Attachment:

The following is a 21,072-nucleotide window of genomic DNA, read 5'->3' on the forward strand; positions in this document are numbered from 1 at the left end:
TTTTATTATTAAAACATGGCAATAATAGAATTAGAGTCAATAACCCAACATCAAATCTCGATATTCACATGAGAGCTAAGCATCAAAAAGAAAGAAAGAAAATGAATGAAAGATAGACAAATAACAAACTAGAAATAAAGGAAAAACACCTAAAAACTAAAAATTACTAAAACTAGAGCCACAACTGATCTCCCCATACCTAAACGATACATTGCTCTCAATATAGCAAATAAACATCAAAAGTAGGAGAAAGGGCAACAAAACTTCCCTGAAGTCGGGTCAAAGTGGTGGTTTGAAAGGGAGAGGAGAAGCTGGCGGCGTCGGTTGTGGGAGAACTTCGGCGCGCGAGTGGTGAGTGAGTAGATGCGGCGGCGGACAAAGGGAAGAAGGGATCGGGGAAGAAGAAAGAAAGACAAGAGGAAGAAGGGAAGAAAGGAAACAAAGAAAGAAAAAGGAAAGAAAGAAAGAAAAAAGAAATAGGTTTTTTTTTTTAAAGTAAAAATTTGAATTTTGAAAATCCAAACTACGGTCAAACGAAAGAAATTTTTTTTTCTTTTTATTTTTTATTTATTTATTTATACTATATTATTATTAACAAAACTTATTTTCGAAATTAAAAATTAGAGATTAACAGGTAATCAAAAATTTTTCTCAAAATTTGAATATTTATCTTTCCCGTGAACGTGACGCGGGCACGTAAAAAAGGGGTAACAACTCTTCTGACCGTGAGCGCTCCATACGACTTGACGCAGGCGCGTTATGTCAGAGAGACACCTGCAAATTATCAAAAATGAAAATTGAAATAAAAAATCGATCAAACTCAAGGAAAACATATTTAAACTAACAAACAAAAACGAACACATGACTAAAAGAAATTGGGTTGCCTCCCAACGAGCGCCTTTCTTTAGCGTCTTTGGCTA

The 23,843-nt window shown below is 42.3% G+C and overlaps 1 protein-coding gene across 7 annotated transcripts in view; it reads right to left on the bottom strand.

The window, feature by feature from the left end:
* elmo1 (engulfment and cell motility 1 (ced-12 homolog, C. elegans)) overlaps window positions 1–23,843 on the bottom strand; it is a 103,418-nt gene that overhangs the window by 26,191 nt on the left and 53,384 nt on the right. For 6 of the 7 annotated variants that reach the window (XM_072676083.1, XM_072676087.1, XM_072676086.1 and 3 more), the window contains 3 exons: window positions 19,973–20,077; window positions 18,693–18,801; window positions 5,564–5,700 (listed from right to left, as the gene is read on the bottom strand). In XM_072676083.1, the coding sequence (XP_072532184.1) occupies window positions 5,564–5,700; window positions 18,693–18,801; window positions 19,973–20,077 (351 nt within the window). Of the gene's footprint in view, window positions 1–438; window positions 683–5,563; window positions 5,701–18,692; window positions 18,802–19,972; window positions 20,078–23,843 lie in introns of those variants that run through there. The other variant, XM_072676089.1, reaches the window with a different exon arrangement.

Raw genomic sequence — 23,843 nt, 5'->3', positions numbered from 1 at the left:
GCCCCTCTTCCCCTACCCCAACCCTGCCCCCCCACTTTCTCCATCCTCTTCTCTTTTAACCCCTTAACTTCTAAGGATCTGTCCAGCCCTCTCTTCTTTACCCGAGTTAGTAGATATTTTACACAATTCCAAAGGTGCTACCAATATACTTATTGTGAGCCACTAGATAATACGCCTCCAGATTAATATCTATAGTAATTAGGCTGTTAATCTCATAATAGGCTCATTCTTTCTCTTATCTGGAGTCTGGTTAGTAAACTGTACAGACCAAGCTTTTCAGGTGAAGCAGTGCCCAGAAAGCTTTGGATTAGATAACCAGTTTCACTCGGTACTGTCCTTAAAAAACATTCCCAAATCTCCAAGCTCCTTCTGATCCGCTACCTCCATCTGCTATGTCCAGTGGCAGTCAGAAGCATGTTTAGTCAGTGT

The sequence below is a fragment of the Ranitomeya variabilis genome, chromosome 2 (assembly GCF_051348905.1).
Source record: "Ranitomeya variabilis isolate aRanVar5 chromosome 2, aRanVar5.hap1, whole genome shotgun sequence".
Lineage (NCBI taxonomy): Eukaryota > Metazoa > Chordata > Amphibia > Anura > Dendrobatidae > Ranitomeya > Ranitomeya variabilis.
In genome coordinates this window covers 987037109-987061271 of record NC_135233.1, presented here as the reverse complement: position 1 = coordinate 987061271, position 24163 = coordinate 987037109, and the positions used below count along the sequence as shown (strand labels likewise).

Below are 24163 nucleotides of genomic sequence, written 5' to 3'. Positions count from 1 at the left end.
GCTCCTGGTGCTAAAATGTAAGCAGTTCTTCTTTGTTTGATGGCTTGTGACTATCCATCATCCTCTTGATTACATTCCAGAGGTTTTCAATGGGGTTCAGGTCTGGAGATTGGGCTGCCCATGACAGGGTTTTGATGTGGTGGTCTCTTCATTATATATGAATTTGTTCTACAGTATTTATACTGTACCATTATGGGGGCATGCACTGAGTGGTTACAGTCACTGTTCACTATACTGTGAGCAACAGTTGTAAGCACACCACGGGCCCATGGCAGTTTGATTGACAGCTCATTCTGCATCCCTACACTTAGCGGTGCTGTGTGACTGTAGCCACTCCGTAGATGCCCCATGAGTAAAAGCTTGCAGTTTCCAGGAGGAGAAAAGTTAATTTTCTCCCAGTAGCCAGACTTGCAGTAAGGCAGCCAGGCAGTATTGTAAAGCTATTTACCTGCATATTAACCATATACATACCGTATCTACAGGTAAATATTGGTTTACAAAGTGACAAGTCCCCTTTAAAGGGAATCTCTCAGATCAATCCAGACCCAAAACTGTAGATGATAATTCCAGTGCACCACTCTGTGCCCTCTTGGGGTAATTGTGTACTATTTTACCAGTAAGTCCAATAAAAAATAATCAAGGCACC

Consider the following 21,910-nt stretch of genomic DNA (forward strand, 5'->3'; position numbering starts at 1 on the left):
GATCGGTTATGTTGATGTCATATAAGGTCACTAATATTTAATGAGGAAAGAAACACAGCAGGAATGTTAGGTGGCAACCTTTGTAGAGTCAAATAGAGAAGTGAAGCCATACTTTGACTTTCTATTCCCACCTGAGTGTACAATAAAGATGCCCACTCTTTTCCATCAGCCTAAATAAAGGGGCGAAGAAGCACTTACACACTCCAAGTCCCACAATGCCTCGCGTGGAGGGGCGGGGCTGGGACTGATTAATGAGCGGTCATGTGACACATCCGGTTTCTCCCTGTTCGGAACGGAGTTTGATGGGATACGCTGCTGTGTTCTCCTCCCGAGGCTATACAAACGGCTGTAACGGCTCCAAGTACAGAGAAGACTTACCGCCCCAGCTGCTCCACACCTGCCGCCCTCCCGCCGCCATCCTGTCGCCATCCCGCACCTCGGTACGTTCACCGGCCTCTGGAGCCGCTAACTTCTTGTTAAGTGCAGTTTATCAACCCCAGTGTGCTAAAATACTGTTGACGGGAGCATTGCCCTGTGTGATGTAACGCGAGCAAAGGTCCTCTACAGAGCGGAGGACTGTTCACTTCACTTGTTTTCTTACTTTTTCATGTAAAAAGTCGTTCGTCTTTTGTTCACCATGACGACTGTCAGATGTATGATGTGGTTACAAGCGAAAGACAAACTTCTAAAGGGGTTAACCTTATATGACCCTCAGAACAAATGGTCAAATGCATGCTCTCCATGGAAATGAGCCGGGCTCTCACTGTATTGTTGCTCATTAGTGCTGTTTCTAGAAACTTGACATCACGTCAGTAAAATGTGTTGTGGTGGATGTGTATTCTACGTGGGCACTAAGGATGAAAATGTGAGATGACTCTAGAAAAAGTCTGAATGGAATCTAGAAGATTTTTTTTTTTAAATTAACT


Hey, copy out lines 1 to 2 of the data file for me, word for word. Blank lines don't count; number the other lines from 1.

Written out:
The following is a 21,072-nucleotide window of genomic DNA, read 5'->3' on the forward strand; positions in this document are numbered from 1 at the left end:
TTTTATTATTAAAACATGGCAATAATAGAATTAGAGTCAATAACCCAACATCAAATCTCGATATTCACATGAGAGCTAAGCATCAAAAAGAAAGAAAGAAAATGAATGAAAGATAGACAAATAACAAACTAGAAATAAAGGAAAAACACCTAAAAACTAAAAATTACTAAAACTAGAGCCACAACTGATCTCCCCATACCTAAACGATACATTGCTCTCAATATAGCAAATAAACATCAAAAGTAGGAGAAAGGGCAACAAAACTTCCCTGAAGTCGGGTCAAAGTGGTGGTTTGAAAGGGAGAGGAGAAGCTGGCGGCGTCGGTTGTGGGAGAACTTCGGCGCGCGAGTGGTGAGTGAGTAGATGCGGCGGCGGACAAAGGGAAGAAGGGATCGGGGAAGAAGAAAGAAAGACAAGAGGAAGAAGGGAAGAAAGGAAACAAAGAAAGAAAAAGGAAAGAAAGAAAGAAAAAAGAAATAGGTTTTTTTTTTTAAAGTAAAAATTTGAATTTTGAAAATCCAAACTACGGTCAAACGAAAGAAATTTTTTTTTCTTTTTATTTTTTATTTATTTATTTATACTATATTATTATTAACAAAACTTATTTTCGAAATTAAAAATTAGAGATTAACAGGTAATCAAAAATTTTTCTCAAAATTTGAATATTTATCTTTCCCGTGAACGTGACGCGGGCACGTAAAAAAGGGGTAACAACTCTTCTGACCGTGAGCGCTCCATACGACTTGACGCAGGCGCGTTATGTCAGAGAGACACCTGCAAATTATCAAAAATGAAAATTGAAATAAAAAATCGATCAAACTCAAGGAAAACATATTTAAACTAACAAACAAAAACGAACACATGACTAAAAGAAATTGGGTTGCCTCCCAACGAGCGCCTTTCTTTAGCGTCTTTGGCTA